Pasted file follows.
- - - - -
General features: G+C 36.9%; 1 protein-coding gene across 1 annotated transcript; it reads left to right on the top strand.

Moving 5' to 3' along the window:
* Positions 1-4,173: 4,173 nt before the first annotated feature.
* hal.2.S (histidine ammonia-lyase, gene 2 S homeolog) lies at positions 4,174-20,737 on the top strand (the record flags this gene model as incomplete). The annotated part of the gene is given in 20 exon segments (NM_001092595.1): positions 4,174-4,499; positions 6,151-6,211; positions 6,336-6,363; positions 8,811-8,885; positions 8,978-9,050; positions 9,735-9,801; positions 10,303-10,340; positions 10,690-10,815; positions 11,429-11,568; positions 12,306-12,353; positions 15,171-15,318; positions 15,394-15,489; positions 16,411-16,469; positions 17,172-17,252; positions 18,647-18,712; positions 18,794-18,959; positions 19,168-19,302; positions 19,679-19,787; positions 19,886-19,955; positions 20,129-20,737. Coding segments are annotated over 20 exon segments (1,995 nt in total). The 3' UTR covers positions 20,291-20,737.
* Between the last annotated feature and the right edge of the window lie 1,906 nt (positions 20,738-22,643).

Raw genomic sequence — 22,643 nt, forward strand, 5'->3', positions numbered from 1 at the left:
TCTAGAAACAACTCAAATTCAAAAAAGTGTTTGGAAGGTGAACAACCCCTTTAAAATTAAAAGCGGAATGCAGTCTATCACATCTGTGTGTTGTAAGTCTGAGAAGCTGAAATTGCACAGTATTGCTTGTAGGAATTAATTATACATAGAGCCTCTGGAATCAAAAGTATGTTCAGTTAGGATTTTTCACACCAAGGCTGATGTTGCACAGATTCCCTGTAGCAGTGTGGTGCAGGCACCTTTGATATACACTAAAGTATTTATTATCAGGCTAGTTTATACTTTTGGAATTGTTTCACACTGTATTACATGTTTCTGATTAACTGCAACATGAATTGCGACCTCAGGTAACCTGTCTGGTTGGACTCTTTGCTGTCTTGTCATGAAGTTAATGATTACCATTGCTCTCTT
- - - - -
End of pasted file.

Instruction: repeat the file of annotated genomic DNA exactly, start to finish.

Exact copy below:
General features: G+C 36.9%; 1 protein-coding gene across 1 annotated transcript; it reads left to right on the top strand.

Moving 5' to 3' along the window:
* Positions 1-4,173: 4,173 nt before the first annotated feature.
* hal.2.S (histidine ammonia-lyase, gene 2 S homeolog) lies at positions 4,174-20,737 on the top strand (the record flags this gene model as incomplete). The annotated part of the gene is given in 20 exon segments (NM_001092595.1): positions 4,174-4,499; positions 6,151-6,211; positions 6,336-6,363; positions 8,811-8,885; positions 8,978-9,050; positions 9,735-9,801; positions 10,303-10,340; positions 10,690-10,815; positions 11,429-11,568; positions 12,306-12,353; positions 15,171-15,318; positions 15,394-15,489; positions 16,411-16,469; positions 17,172-17,252; positions 18,647-18,712; positions 18,794-18,959; positions 19,168-19,302; positions 19,679-19,787; positions 19,886-19,955; positions 20,129-20,737. Coding segments are annotated over 20 exon segments (1,995 nt in total). The 3' UTR covers positions 20,291-20,737.
* Between the last annotated feature and the right edge of the window lie 1,906 nt (positions 20,738-22,643).

Raw genomic sequence — 22,643 nt, forward strand, 5'->3', positions numbered from 1 at the left:
TCTAGAAACAACTCAAATTCAAAAAAGTGTTTGGAAGGTGAACAACCCCTTTAAAATTAAAAGCGGAATGCAGTCTATCACATCTGTGTGTTGTAAGTCTGAGAAGCTGAAATTGCACAGTATTGCTTGTAGGAATTAATTATACATAGAGCCTCTGGAATCAAAAGTATGTTCAGTTAGGATTTTTCACACCAAGGCTGATGTTGCACAGATTCCCTGTAGCAGTGTGGTGCAGGCACCTTTGATATACACTAAAGTATTTATTATCAGGCTAGTTTATACTTTTGGAATTGTTTCACACTGTATTACATGTTTCTGATTAACTGCAACATGAATTGCGACCTCAGGTAACCTGTCTGGTTGGACTCTTTGCTGTCTTGTCATGAAGTTAATGATTACCATTGCTCTCTT